Nearly two years into the COVID-19 pandemic, students around the world are confronting education that has taken on new forms: masks and plexiglass barriers, online learning, classrooms whose doors remain shuttered.
And while this health emergency is expected to have an enormous impact on worldwide learning — affecting billions of students — millions of learners are contending with another global crisis: hunger.
According to The State of Food Security and Nutrition in the World 2021 report, nearly 150 million children were stunted and 45 million were wasted in 2020, and the lingering effects of the pandemic are expected to cause an additional 62 million to be stunted or wasted by 2030.
In Heifer International’s project sites, especially, hunger is a hard truth. “The areas that Heifer works [in] are very poor communities,” said Neena Joshi, Heifer’s senior director of programs — cooperative development for Asia. “The nutritional status of the children is very bad. Stunting is rampant.”
This can have devastating — and sometimes permanent — consequences on a child: Hunger affects learning by curbing a child’s physical development, inhibiting their ability to focus and perform, and limiting their future achievements.
“The simple issue is the full potential that they have gets compromised because of the kind of food they eat,” Joshi said.
It starts with the brain.
Brain development begins soon after conception and determines a person’s functional ability, including social behavior, language development, decision-making skills, and learning and cognition. Research by Laurie C. Miller, a physician, professor and researcher; Mahendra Lohani, Heifer International’s senior vice president of Asia programs; Joshi and others has found children’s brain growth to be poor where malnutrition is prevalent.
Miller, Lohani and Joshi have conducted research together for two decades, partnering to understand the context in Heifer International’s project areas, as well as the impact of interventions designed to improve health and well-being. The results of their first study in Nepal drove the development of Heifer’s nutrition curriculum, which has since been adapted for each of Heifer’s country programs.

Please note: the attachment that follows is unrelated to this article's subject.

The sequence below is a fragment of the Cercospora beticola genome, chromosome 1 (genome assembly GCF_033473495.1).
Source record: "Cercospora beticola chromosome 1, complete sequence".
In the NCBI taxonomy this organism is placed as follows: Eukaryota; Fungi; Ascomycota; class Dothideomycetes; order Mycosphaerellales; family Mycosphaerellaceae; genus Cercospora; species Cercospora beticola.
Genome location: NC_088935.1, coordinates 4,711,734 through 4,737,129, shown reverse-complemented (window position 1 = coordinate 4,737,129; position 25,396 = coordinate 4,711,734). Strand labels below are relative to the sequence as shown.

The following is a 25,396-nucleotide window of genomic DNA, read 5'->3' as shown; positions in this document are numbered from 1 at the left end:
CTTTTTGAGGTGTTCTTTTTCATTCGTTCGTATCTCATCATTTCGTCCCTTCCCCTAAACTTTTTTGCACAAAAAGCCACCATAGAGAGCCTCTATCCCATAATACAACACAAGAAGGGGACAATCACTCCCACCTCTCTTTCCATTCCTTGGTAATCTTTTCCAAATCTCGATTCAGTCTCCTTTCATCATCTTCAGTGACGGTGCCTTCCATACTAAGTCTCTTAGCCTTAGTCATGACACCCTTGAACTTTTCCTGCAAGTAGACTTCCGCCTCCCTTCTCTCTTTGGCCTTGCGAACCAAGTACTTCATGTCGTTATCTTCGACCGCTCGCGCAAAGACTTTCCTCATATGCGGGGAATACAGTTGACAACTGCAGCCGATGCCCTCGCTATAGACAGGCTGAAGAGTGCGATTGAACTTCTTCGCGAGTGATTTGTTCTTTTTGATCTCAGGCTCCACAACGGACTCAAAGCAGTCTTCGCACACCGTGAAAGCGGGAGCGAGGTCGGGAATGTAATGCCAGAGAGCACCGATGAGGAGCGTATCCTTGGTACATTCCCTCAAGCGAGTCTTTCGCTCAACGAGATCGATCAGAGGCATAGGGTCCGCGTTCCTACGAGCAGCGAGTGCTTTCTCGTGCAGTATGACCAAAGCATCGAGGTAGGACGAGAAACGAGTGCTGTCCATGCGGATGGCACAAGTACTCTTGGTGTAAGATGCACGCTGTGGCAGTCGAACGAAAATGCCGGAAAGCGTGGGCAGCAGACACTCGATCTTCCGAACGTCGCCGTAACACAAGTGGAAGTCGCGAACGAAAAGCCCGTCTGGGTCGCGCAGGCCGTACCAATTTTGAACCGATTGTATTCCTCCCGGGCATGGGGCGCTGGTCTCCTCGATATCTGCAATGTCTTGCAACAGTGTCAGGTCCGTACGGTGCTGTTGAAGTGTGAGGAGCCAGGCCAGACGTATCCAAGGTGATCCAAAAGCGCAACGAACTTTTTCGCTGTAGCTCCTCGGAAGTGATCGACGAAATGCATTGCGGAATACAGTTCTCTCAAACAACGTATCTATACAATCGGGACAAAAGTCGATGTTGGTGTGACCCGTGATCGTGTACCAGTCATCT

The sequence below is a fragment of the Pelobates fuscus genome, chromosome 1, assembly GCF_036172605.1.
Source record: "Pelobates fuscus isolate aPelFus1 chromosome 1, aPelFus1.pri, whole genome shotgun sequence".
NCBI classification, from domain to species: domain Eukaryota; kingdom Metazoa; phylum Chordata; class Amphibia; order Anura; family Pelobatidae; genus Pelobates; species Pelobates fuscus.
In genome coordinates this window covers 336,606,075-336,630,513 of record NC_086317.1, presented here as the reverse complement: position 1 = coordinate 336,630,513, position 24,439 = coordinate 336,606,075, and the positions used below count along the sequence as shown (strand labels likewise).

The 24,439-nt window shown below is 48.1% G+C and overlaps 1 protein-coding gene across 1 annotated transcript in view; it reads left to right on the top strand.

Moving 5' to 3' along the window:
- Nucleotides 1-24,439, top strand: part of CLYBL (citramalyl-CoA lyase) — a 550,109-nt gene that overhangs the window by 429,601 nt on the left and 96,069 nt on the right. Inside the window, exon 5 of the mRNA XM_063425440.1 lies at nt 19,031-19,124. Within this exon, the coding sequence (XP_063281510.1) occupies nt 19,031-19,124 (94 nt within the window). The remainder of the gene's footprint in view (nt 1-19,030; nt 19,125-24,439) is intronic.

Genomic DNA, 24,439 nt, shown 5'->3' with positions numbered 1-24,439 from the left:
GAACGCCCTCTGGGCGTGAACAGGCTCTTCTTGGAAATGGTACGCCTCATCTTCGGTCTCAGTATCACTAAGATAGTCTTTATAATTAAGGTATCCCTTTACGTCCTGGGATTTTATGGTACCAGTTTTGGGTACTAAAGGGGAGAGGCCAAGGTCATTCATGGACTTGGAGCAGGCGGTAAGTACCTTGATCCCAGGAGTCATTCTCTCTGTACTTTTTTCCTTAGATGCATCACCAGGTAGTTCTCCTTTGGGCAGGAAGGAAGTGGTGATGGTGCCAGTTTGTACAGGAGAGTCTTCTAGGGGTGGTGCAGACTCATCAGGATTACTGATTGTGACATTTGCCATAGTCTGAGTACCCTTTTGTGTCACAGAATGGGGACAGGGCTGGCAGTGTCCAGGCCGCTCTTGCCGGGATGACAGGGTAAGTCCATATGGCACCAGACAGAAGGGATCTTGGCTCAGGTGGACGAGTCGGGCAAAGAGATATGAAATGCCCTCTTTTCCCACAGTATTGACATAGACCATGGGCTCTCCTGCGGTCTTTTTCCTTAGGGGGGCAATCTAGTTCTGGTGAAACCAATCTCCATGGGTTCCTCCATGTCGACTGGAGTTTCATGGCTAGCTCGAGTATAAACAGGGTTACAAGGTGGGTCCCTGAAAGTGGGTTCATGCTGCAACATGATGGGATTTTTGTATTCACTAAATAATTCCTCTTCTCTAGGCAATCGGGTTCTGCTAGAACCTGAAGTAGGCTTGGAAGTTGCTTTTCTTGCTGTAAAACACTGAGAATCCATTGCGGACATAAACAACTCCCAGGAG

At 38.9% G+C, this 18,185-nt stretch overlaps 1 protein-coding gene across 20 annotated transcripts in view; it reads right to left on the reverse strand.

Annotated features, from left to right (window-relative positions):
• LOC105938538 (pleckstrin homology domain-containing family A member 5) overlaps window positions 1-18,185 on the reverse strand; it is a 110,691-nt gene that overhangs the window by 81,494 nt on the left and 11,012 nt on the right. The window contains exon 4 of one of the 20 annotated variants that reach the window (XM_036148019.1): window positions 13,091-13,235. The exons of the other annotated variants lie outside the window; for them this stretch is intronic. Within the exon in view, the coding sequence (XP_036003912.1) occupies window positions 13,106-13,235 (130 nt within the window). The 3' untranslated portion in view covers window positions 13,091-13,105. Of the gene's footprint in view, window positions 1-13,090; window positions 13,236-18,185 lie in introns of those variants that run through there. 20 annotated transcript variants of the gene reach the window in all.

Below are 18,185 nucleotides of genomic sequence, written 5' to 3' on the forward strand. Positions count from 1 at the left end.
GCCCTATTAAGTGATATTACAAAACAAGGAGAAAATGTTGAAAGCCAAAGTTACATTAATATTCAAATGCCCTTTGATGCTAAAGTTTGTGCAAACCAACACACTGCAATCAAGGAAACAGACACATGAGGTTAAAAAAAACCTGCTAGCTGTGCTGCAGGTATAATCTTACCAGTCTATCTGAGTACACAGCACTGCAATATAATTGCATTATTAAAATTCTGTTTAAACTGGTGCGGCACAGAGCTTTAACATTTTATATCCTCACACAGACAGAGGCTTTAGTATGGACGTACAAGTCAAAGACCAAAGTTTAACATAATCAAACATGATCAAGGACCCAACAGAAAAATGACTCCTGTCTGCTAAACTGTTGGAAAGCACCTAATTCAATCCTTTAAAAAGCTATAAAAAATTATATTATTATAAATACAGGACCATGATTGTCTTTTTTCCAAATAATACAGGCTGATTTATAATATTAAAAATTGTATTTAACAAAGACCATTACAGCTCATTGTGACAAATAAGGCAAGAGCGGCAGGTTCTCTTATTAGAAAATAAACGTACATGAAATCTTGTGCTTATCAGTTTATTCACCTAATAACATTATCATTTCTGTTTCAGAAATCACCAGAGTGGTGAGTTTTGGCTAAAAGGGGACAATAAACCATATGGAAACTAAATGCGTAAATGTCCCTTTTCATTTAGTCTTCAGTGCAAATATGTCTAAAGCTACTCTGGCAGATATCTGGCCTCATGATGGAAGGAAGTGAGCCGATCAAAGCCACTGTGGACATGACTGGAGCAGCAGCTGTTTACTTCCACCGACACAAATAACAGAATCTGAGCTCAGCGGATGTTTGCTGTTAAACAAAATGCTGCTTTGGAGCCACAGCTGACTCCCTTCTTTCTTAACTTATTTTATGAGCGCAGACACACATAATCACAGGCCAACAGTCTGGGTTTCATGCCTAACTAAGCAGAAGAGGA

“When there’s an intentional dissection of the data gathering and analysis it gives a lot of feedback to the work we do,” Joshi said, indicating that research results help inform appropriate program design.
In one such study measuring head circumference — a simple determinant of brain size — undernutrition, including calorie deprivation and poor dietary diversity, contributed to diminished brain growth over the first four years of life for children in rural Nepal.
Brain development is one of the early effects of childhood undernutrition, Miller said, alongside other consequences like stunted growth and increased susceptibility to disease.
“Children are not only not getting adequate calories, but they’re not getting adequate micronutrients,” she stated. “And these are … really important to development. If you don’t have them in your diet when you’re a baby, you’re not curious [and] you’re not exploring. And if you aren’t curious and exploring, you’re not learning.”
Globally, undernutrition is widely linked to loss of development potential, with hunger and undernutrition causing low academic achievement, behavioral problems and limited economic opportunities. An estimated 250 million children under 5 in low- and middle-income countries are at risk of underdevelopment.
The effect of hunger on learning can be lifelong and cyclical, as malnutrition in childhood can manifest in lower productivity and fewer livelihood options in one’s adult years. The World Bank estimates today’s generation of students in low- and middle-income countries is at risk of losing about $10 trillion in future income due to low school enrollment and achievement.
“The long-term effects [of undernutrition] include problems with learning and school performance that can be quite significant,” Miller said, “and even short episodes of malnutrition or undernutrition can result in very long-lasting effects.”